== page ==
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Siemens Urges Northern Ireland Manufacturers to ‘strategise’ Digitalisation

Published: 11 March 2020 - Rachel Tucker

Siemens has urged manufacturers in Northern Ireland to ‘strategise’ digitalisation of their factories using ‘top down bottom up’ approach. The call came from Joan Mulvihill, Digitalisation Lead for Siemens Ireland while speaking at the 2020 Leadership ‘Anchor High’ summit held from 10th and 11th March at the Lough Erne Resort in Fermanagh. The conference is the flagship event and major initiative of Manufacturing NI.

Addressing the conference, Joan Mulvihill said: “With Industry 4.0 is a buzzword in manufacturing, everyone is engaged in a race to digitalise factories. However, it is important that companies adopt digital technologies sensibly and there is ‘no digital waste’. For successful ROI in digitalisation, a measureable functionality and productivity should be achieved.

“With new technologies the opportunities to learn new skills and grow output are much higher. This is the success of digitalisation.

“Northern Ireland’s manufacturing is well positioned for this challenge and to digitalise its factories. One in four of all jobs in the economy are from this sector, making it an ideal situation to invest in its people,” added Mulvihill.

Mulvihill cited the example of Siemens’ own Congleton factory which took the ‘top down bottom up’ approach. The factory faced a huge challenge with zero room for expansion due to its location and size. After intensive evaluation of all the vital processes, the physical assets, human capital and existing technology, the factory was digitalised in 2018, retaining the same number of employees (400) while more than doubling its production capacity.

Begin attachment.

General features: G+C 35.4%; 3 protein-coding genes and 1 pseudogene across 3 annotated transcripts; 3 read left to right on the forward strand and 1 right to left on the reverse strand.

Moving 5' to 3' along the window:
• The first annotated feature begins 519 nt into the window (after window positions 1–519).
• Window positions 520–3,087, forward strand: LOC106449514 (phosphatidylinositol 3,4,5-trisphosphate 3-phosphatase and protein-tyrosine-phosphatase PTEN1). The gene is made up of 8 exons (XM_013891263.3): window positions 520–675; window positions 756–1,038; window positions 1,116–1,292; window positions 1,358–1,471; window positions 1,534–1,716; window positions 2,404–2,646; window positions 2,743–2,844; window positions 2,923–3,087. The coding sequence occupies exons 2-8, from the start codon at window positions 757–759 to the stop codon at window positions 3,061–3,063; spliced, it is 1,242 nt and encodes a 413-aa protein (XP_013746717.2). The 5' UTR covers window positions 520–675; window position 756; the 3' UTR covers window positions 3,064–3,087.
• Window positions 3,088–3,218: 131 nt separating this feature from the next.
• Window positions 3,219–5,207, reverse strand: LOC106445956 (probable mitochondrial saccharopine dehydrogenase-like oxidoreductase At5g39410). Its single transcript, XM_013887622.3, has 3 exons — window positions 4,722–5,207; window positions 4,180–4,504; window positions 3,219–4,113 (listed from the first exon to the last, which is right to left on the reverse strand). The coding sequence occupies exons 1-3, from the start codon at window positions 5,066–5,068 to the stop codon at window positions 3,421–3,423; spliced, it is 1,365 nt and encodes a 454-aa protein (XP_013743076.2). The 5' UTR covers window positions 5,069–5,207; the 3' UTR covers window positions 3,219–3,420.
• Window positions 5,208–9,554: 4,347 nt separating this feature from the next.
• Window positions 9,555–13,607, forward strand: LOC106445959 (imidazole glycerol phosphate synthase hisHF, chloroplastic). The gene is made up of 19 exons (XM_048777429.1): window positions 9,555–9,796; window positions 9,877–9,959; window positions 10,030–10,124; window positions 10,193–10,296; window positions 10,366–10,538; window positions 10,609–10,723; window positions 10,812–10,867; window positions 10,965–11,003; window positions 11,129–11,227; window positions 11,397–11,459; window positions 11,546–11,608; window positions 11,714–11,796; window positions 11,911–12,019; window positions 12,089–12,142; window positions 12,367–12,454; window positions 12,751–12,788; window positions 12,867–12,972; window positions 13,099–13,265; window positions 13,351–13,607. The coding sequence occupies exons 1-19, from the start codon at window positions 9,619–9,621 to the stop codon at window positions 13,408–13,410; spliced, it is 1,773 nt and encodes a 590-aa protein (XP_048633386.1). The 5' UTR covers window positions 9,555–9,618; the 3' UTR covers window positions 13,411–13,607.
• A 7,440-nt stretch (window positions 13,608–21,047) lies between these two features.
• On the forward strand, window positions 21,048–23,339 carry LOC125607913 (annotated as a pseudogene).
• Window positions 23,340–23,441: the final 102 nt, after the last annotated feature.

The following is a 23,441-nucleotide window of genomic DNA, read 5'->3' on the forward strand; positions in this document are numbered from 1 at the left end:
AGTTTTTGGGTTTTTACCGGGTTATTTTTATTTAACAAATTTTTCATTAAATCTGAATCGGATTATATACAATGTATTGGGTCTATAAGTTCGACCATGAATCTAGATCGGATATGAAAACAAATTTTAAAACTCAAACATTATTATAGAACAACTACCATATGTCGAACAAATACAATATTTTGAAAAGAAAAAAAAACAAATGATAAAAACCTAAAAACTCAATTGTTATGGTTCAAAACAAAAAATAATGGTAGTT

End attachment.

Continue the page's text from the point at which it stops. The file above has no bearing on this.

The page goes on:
The factory had produced 50,000 variable speed drives and controls annually from 1990 when it was launched until its digitalisation. The factory now produces one million drives and controls using the same number of employees, and it also introduced a new model variable speed drive for the HVAC and waste-water sectors, the G120X in 2019.

The Congleton factory digitalisation would not have been possible without the support of its employees.

“At Siemens we have always placed people, culture and attitude at the core of digital technology adoption,” added Mulvihill.

In her address she stressed that trust in management and attitude to change and learning new skills by employees were key to the success of digitalisation. 

Siemens’ Congleton factory is equipped with a Virtual Reality (VR) in its ‘CAVE’ (Computer Aided Visual Environment) creating production cells where team members can design their optimum working conditions without having to go through the time and sweat involved in building cardboard versions and configuring machine placement by trial and error.



 
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